Dec 7 Is there a longer-term cost to be paid by China for its ongoing efforts to curb what the authorities in Beijing see as unjustified price spikes in commodity prices on the country’s futures exchanges?
Certainly it is becoming clear that the authorities are continuing to ramp up their campaign against the so-called hot money pumping up commodity prices, with new measures designed to cool price action in iron ore, steel and coal among others.
In recent weeks the Dalian and Zhengzhou commodity exchanges and the Shanghai Futures Exchange have all toughened trading requirements several times. The measures imposed include raising trading margins, hiking transaction fees and imposing trading limits.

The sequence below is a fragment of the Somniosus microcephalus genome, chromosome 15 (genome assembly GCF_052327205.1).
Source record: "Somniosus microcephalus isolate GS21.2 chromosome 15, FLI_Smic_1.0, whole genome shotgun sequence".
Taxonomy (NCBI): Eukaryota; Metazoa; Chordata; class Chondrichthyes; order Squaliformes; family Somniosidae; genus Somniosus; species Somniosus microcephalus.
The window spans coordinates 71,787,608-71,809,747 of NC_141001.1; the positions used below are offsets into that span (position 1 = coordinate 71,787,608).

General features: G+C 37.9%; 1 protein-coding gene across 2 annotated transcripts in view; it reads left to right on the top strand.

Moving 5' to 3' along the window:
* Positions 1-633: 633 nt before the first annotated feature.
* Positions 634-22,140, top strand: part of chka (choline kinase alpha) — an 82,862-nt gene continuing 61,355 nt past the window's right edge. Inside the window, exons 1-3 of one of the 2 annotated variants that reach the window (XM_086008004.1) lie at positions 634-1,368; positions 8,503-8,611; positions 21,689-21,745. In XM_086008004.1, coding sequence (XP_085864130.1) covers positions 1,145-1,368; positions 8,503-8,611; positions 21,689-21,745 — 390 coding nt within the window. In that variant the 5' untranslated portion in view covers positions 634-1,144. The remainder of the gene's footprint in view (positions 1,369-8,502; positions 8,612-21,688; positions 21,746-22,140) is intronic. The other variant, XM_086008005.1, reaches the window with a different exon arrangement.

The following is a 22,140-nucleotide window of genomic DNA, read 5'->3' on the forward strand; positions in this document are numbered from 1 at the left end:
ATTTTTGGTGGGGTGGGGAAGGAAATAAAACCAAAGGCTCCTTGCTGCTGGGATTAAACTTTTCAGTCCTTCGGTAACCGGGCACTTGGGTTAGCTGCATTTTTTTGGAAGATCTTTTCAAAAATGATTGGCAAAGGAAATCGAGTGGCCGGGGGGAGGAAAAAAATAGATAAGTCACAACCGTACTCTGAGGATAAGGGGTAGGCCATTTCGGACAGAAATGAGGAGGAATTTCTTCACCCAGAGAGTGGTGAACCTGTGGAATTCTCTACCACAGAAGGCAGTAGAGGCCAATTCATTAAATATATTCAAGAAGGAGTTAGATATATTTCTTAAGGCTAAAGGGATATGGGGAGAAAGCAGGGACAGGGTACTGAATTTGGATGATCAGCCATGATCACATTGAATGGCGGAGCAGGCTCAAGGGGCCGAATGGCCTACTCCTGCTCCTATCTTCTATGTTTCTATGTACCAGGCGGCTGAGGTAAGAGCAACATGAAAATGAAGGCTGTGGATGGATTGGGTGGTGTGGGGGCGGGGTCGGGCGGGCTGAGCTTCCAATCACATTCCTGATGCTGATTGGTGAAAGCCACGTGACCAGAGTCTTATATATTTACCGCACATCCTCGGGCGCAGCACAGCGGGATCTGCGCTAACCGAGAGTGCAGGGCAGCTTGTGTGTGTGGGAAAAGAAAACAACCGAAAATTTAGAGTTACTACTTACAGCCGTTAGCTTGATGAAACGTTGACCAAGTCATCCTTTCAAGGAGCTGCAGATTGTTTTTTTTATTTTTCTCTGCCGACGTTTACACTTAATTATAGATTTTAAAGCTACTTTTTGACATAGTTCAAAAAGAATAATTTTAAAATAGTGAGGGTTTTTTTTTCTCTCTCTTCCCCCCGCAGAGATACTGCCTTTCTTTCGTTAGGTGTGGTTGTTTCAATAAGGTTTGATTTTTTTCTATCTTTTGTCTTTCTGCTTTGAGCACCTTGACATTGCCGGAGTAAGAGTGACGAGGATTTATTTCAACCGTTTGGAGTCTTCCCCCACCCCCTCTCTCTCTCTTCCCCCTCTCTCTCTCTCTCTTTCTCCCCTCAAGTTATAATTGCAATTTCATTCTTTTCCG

For example, the Dalian Commodity Exchange (DCE) lifted the trading margin for its coking coal and coke contracts three times within the space of week, ultimately taking it to 15 percent effective from Nov. 11.
These measures are designed to cool speculative flows into commodity futures as Beijing becomes increasingly concerned about price spikes and the potential for bubbles in futures markets impacting on the real-world economy.
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